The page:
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Small Talk: History unearthed

Every writer loves nothing more than a great story, but I didn’t expect one of the best I’ve heard to come from a neighborhood mom, whose kids went to my school and who spent her days doing the same mundane things most suburban mothers do.

Then one day in fall 2003, she mentioned that she and her family had gone to Latvia that summer. Her husband is Latvian and his mother, Sonia, was born there.

Because Latvia, which borders Russia, was part of the Soviet Union until 1993, the trip that summer of 2003 was only the second time Sonia had been back since her family escaped in 1944.

Since the war, Sonia kept her papers and her memories intact. When she finally returned, she was able to prove ownership of a country house that had been confiscated by the Communists so many decades ago. On her second trip back, her sons came along.

While she was just a child in 1944, Sonia clearly remembered seeing her father bury a box next to the house just before the family fled. She had no idea what was in it.

“Sonia walked up to the house, pointed and said, ‘He buried it right there,’” my friend said.

To everyone’s amazement, a foot or two beneath the ground was a box that had gone undiscovered by Germans, Russians or renters for 60 years. And inside, like the climax of a blockbuster Hollywood movie, was treasure. Loose gemstones — diamonds, rubies and more — various pieces of gold jewelry and even a bar of bullion. Now that’s a summer vacation to remember.

The family returned the next summer and excavated the basement. That time they unearthed bottles of 1940 Martell cognac and cases of champagne.

Now I was on the edge of my seat asking her a dozen questions, all showing my sad ignorance of Eastern Europe, World War II and Latvia. For those of you equally unaware, the Red Army invaded Latvia in 1939 and stripped citizens like Sonia’s family of their wealth and property.

When the Germans arrived in 1941, driving the Russians out, her family was able to recover the country home and restore her father’s business somewhat, but when World War II ended, the Russians marched back in.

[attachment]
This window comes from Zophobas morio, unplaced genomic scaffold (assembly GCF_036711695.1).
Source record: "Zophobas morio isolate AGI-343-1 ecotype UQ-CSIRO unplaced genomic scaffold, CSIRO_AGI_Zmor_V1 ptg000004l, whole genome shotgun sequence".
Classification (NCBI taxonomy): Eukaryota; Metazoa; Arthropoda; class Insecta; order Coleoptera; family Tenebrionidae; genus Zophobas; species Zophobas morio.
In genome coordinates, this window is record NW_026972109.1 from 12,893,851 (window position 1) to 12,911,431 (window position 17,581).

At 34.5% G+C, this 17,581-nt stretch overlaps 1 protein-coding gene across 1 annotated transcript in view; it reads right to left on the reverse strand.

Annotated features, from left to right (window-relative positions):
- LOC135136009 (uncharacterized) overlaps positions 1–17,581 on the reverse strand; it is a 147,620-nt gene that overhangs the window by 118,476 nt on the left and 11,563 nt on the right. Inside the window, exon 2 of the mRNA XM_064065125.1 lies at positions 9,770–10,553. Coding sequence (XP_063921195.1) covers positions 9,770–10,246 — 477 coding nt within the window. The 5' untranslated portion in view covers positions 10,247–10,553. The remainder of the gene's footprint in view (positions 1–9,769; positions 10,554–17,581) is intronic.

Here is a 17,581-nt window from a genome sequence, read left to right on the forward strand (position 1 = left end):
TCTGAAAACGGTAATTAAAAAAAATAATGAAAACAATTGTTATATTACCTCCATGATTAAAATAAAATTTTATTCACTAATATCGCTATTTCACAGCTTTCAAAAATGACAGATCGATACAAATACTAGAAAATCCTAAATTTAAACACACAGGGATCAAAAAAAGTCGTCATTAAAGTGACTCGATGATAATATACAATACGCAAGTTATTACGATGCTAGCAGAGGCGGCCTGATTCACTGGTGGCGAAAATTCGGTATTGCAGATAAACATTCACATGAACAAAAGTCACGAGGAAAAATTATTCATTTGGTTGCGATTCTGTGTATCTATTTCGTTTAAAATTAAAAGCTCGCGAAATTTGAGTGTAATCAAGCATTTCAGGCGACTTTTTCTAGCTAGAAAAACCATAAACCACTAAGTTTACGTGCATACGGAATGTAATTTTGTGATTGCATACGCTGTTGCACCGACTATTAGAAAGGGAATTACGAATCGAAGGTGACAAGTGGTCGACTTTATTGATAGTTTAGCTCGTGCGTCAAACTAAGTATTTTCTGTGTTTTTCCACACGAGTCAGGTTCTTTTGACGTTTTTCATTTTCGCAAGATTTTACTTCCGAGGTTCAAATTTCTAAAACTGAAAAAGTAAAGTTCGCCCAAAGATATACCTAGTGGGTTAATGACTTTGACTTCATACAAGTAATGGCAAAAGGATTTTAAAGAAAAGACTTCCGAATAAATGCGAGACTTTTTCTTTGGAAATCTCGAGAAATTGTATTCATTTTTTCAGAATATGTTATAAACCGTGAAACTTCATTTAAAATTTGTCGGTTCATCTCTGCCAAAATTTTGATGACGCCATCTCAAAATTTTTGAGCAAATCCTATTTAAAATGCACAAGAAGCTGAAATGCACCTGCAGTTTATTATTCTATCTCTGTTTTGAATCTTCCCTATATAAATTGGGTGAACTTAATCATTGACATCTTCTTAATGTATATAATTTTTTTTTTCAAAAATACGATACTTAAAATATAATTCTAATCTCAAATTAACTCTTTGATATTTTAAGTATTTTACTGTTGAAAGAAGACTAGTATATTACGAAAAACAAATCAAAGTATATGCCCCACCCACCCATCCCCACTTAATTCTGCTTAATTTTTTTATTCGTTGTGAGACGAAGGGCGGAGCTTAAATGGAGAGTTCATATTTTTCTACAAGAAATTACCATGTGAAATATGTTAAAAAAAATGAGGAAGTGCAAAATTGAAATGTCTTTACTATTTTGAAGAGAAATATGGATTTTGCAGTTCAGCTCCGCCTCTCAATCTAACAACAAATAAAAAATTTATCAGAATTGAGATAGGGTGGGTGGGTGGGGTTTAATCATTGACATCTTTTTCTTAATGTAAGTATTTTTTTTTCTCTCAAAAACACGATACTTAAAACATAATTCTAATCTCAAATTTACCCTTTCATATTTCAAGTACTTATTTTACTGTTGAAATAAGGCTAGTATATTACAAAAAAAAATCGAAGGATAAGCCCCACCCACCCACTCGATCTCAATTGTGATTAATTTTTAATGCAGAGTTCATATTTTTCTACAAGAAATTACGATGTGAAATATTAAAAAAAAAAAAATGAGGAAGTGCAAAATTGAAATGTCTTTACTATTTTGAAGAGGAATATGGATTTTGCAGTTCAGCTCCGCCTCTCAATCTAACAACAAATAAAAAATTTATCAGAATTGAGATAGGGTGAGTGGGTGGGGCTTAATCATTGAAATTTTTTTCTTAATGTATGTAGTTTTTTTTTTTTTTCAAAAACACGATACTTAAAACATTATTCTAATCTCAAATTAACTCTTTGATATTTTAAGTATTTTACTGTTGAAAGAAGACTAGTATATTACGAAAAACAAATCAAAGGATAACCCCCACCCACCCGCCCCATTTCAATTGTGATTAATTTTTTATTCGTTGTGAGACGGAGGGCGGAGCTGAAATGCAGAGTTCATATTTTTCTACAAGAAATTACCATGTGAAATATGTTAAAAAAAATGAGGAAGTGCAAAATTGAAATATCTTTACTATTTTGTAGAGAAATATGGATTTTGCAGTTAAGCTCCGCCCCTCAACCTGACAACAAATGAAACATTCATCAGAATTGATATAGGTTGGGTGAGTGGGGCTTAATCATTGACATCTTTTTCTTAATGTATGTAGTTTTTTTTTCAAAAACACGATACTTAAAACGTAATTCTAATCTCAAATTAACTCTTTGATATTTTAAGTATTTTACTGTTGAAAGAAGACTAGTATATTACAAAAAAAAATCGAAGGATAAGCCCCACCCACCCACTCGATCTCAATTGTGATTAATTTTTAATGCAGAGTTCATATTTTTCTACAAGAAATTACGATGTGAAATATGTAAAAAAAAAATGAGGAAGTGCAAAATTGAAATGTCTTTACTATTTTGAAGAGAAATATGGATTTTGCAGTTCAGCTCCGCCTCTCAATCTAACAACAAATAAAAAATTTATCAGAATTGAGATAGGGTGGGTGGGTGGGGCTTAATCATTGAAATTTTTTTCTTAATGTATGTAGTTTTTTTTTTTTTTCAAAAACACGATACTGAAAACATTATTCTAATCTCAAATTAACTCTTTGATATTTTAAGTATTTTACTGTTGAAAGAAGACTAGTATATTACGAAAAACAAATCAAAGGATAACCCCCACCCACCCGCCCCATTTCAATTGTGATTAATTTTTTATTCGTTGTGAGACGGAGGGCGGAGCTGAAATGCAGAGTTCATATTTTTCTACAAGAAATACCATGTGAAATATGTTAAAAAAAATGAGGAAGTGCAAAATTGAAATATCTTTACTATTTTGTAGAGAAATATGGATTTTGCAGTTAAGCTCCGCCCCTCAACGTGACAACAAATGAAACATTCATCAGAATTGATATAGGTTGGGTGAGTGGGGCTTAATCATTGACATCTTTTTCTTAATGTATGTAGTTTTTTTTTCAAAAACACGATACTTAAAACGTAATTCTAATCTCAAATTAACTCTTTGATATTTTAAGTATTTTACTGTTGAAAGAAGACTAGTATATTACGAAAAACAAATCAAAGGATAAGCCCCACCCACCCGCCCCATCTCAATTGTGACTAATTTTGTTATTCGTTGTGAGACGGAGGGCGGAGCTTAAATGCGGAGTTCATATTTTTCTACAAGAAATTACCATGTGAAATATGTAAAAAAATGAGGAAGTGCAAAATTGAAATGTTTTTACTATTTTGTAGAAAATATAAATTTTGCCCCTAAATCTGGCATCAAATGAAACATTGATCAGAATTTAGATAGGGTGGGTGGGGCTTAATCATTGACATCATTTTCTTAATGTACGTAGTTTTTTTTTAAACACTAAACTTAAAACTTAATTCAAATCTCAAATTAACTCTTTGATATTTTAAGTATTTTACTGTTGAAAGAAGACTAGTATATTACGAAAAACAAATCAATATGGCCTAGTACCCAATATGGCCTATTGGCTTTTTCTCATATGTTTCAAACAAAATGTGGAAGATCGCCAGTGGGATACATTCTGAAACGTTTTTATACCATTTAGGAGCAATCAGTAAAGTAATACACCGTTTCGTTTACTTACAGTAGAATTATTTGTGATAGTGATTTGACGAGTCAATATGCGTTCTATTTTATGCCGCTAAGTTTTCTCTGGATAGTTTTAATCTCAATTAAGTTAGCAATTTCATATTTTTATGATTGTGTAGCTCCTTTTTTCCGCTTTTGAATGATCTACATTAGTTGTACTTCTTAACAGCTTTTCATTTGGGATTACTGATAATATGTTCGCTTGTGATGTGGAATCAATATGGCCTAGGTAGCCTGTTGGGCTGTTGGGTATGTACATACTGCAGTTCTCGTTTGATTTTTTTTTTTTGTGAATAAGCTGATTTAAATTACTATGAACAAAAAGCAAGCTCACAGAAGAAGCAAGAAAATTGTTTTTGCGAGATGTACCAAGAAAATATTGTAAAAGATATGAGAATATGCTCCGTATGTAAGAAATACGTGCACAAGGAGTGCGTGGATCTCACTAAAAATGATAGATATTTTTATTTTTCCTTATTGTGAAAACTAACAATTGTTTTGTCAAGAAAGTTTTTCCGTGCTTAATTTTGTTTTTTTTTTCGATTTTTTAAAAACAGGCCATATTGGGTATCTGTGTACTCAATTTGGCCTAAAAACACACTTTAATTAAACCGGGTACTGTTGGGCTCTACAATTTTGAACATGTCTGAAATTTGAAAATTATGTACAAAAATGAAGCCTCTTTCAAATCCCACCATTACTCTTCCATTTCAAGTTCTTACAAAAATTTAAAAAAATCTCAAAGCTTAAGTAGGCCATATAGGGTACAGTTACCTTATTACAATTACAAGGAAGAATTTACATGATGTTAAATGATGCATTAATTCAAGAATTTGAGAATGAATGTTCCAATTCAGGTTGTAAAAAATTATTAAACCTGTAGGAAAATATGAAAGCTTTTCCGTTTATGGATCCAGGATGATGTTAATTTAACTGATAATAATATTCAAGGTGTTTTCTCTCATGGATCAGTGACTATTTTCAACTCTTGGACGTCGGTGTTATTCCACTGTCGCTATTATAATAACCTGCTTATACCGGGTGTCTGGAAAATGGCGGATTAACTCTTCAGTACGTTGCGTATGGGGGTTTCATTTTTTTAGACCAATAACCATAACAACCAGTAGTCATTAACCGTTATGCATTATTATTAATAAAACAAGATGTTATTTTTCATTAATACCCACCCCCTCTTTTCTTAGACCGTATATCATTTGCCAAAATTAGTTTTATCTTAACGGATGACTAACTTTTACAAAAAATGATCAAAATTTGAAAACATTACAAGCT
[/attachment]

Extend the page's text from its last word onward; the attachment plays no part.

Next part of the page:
The family quickly left for Germany, the safest place for them in Europe at that time. Sonia’s father died there. She and her mother eventually came to America, where half a century passed before the Berlin Wall fell and Soviet Russia crumbled.

I was particularly moved by an anecdote my friend shared at the end her tale. Sonia and her family may not have been victimized by the Nazis, but the suffering came from many directions. In that box of treasures was a handful of gold wedding bands. When Sonia saw them, she was beside herself with distress, demanding they be thrown into the nearest river.

They were, she said, rings that her fellow townspeople had been forced to sell to her father in desperation, when all else was gone. Even after 60 years, she wanted no part of those rings or the pain they represented. The story ends with one brother planning to renovate the home in Latvia.

With the rise of freedom across the world, three generations were able to go home, find their roots and experience their rich heritage. That, of course, is the treasure beyond price.

Jean Gillette is a freelance writer who knows the value of her freedom. Contact her at [email protected].

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